You can read the full story here. I hope that this important role is not diluted into the work of many people and therefore the important subject forgotten about.

And The Times reported last week that almost 100,000 acres of England’s public forests will be sold regardless of the outcome of the independent review of the future of Forestry Commission land, the Government indicated yesterday.

Caroline Spelman, the environment secretary, told MPs on the Commons Environment Select Committee that sales of 15 per cent of the 638,000 acres of public forests would go ahead within the next four years to raise £100 million.

Have I missed something here? I had thought the environment secretary agreed not to sell off our forests…? I recall just a month or so ago that the government was forced into an embarrassing u-turn over its decision.

But this u-turn on the u-turn, as it were, seems to have taken place with relative ease. You can read the full story here.

Honeyball’s weekly round up

Jeremy Hunt

Four in ten regret voting Lib Dem. This survey, by pollsters ComRes, exclusively for the Sunday Mirror is without doubt a damming blow for Nick Clegg, as their first party conference kicks off since they formed a coalition government he can expect to face the wrath of many activists unhappy at his new alliance. The Sunday Mirror claims that this latest set of statistics is the worst result of any ComRes poll completed since the election. You can read the full article  here in the Sunday Mirror. 


It will be a difficult time for Clegg as he will undoubtedly be faced with questions from disgruntled party faithful who could never have envisaged their party forming such a close alliance with the Tories. He has an enormous task ahead of him, and that is to appeal to his members to support the coalition government which will, he claims be a “great, great, reforming government.”  The Observer’s political editor has a big piece in today’s paper which you can read here.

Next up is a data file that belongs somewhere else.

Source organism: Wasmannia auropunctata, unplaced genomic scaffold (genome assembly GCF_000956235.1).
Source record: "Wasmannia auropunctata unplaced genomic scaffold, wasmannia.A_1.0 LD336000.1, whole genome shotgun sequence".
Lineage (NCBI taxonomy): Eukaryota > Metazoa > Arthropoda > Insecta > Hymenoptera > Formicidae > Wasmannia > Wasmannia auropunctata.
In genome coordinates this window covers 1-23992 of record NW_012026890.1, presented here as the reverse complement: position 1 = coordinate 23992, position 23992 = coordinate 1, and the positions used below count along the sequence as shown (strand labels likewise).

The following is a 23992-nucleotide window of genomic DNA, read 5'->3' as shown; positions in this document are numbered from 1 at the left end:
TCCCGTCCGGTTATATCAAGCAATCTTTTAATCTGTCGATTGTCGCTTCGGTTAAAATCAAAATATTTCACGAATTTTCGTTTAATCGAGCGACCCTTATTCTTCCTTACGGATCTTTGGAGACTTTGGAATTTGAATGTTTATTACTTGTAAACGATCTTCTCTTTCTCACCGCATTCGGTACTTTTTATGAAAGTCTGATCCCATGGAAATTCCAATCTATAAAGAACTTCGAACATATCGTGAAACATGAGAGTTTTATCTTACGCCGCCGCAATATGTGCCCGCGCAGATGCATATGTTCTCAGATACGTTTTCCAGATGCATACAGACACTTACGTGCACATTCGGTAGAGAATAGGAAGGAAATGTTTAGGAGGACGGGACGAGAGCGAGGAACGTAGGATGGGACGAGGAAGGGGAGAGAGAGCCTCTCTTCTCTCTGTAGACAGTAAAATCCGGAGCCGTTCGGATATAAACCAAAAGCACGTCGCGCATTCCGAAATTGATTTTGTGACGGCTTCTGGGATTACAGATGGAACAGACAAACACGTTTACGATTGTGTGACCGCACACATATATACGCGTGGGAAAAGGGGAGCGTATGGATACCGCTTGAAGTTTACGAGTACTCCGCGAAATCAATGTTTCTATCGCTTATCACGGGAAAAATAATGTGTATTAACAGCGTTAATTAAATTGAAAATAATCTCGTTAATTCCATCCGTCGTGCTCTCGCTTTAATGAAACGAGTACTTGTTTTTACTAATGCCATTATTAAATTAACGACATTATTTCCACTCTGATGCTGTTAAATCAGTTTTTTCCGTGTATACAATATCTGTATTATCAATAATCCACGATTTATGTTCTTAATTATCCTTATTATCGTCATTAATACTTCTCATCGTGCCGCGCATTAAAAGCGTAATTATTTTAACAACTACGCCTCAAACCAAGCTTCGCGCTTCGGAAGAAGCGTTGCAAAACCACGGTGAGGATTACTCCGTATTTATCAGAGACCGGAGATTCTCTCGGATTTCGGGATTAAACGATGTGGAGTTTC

President Sarkozy found himself in hot water once again this week following his decision to deport Roma gypsies from France despite the European Parliament demanding an end to the policy. But there were harsh words between The French President who was angry over comments made by EU Justice Commissioner Viviane Reding who appeared to compare France’s actions to persecutions in Nazi-occupied France. 

He said of her words: “The disgusting and shameful words that were used – World War II, the evocation of the Jews – was something that shocked us deeply.” I did a blog on it earlier in the week which you can read here and you can read the BBC report here

I was disappointed to read in today’s paper that Culture Secretary, Jeremy Hunt, has given a civil service post to the daughter of a business associate who, the paper claims, is also a Tory party donor. The move has ‘raised eyebrows’ in Whitehall. She was made his parliamentary assistant in his private office two years ago but in May was given a job within the Department for Culture Media and Sport on a fixed term civil service contract. You can read the full article here in today’s Observer.